CANTON, Ohio — House Minority Leader John Boehner climbed off the back of a flatbed truck Saturday and into the arms of a welcoming crowd looking confident and at ease despite facing the biggest election of his career Tuesday.
If all goes well for the Ohio Republican, by Wednesday morning he will be poised to become Speaker.
“We have rosaries!” shouted two women trailing Boehner as he made his way to a charter bus plastered with campaign signs for Ohio candidates.
Perhaps sensing the prayer beads could be of some use, a volunteer accepted the gifts as the Minority Leader disappeared into the vehicle.
The stop in Canton, an event for Republican Congressional candidate Jim Renacci, was one of 20 that Boehner attended over the weekend in an eleventh-hour push around his home state to encourage Republican volunteers to keep working until the polls close.
The night before the Renacci rally, Boehner sat next to Rep. Jim Jordan onstage at the Allen County Republican Party’s barbecue chicken dinner and chatted about the excitement he had seen on the campaign trail.
When asked to compare the 2010 election with that of 1994, Boehner told Roll Call, “It’s bigger.”
Boehner has spent the past decade forging his power base after he was cast out of the Republican leadership in the aftermath of the 1998 elections.
During his tenure as the Republican leader in the House, a position he won in 2006, Boehner has surrounded himself with longtime political allies but has taken care to bring potential adversaries, such as Conference Chairman Mike Pence (Ind.), into the leadership circle to defuse attacks from the right.
His campaign for Speaker has been carefully managed as well, beginning in February and gaining steam rhetorically and financially as the year went on.
“I think he has certainly prepared himself for this moment, this is his moment,” former Sen. Mike DeWine told Roll Call at an event this weekend. “We are very excited as Ohioans, we are very excited about it. It’s a great thing for the state, and it’s a great thing for the country.”
DeWine added, “The interesting thing is that Ohio could play a major role in making him Speaker.”
Two Democratic seats in the Buckeye State are currently rated as likely Republican and three more are tossups, according to CQ Politics.
Ohio Republicans are optimistic that even more races could switch to their favor when voters go to the polls.
Jordan, a favorite to lead the Republican Study Committee in the 112th Congress, said Boehner’s ability to keep Republicans together on votes such as the stimulus and health care reform shows that he will be an effective leader of the future, more conservative Republican Conference.
Jordan added that a Boehner speakership would be especially exciting for Ohio Republicans.
“Here’s a guy from our team; I mean it’s like when your high school football team is going to the state championship, it’s your team,” Jordan said. “He’s a part of our team.”
The significance of his home state’s role in his pursuit of the Speaker’s gavel was not lost on others who gathered at rallies.
“To realize that America has the opportunity to have our very own Ohio Congressman, John Boehner, to serve as the Speaker of the House is just ultimately huge,” said Keith Cheney, the executive chairman of the Allen County Republican Party in Lima.
“He is the leader of the Republican revolution,” Cheney added.
Curt Braden, a voter who attended the Canton rally, said Boehner’s speakership would help keep Ohio in the forefront of national politics.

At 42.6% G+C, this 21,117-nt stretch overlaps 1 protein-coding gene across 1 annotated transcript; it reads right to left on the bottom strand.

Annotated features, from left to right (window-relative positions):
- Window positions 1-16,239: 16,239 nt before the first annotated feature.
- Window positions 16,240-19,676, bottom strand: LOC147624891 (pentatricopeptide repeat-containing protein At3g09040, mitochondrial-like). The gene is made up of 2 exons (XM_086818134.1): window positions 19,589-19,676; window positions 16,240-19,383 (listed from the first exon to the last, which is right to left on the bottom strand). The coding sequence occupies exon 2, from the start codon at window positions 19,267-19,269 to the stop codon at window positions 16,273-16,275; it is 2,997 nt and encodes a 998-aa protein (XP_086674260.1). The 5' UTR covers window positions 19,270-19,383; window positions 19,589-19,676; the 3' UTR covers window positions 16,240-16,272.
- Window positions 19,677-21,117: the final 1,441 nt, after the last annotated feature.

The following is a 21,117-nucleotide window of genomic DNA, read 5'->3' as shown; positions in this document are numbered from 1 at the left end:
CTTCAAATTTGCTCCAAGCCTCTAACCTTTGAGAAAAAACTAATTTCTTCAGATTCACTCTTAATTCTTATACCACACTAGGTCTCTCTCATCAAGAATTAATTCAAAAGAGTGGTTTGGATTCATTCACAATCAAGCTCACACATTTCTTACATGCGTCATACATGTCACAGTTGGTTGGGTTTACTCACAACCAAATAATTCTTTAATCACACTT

“Yeah, I think it would mean a lot,” Braden said. “Ohio seems to be a focal point in all the national elections.”
One Member who spoke on condition of anonymity said Boehner will face extraordinary pressure if Republicans win the House because the public will expect the party to deliver on its promises.
Anti-establishment tea party candidates who win their elections could also pose a problem for Boehner. For example, Boehner joined controversial tea party favorite Rich Iott at a rally for volunteers in Lucas County on Saturday morning. Afterward, Iott refused to say whether he would support Boehner for Speaker should the GOP win control of the House.
“I don’t know, we’ll have to wait and see,” Iott told Roll Call.
Boehner has received heavy criticism for his continued support for Iott after the Atlantic magazine published photos of the Republican candidate wearing an SS uniform in a re-enactment event. Across the street from the event at the Lucas County Republican headquarters, Toledo resident Michael Kuhel stood with about a dozen protesters, all of whom were less than thrilled about the prospect of a Boehner speakership.
“He doesn’t want an auto industry,” said Kuhel, a member of the United Auto Workers. “If you look at his record, he’s for big business and corporate greed, that’s all.”
Toledo may have given Boehner a chilly reception, but across the state in picturesque Hanoverton, he received a hero’s welcome at a rally for Republican Congressional candidate Bill Johnson.
Dressed in a red, white and blue top hat and matching jersey, Sharon Jennings fit in with the patriotic decorations adorning the historic Spread Eagle Tavern.
Jennings, a member of the local tea party group, called Boehner “wonderful.” “He stood up on the [House] floor and threw that health care bill down,” she said. “I think he’ll make a wonderful Speaker.”
Johnson, who hopes to unseat Rep. Charlie Wilson (D), said Boehner’s visit gave his campaign a “shot in the arm.”
“It means so much to me,” he told reporters after Boehner left. “It validates to us that we’ve been taken seriously, and we are just very proud that he chose to come through.”
Asked about the stakes of the election before the rally, Boehner paused and signed the tavern’s guest book.
Looking up, he asked, “For me personally?
“Obviously there is a lot riding on this election,” he told Roll Call before turning and walking outside to address the waiting crowd.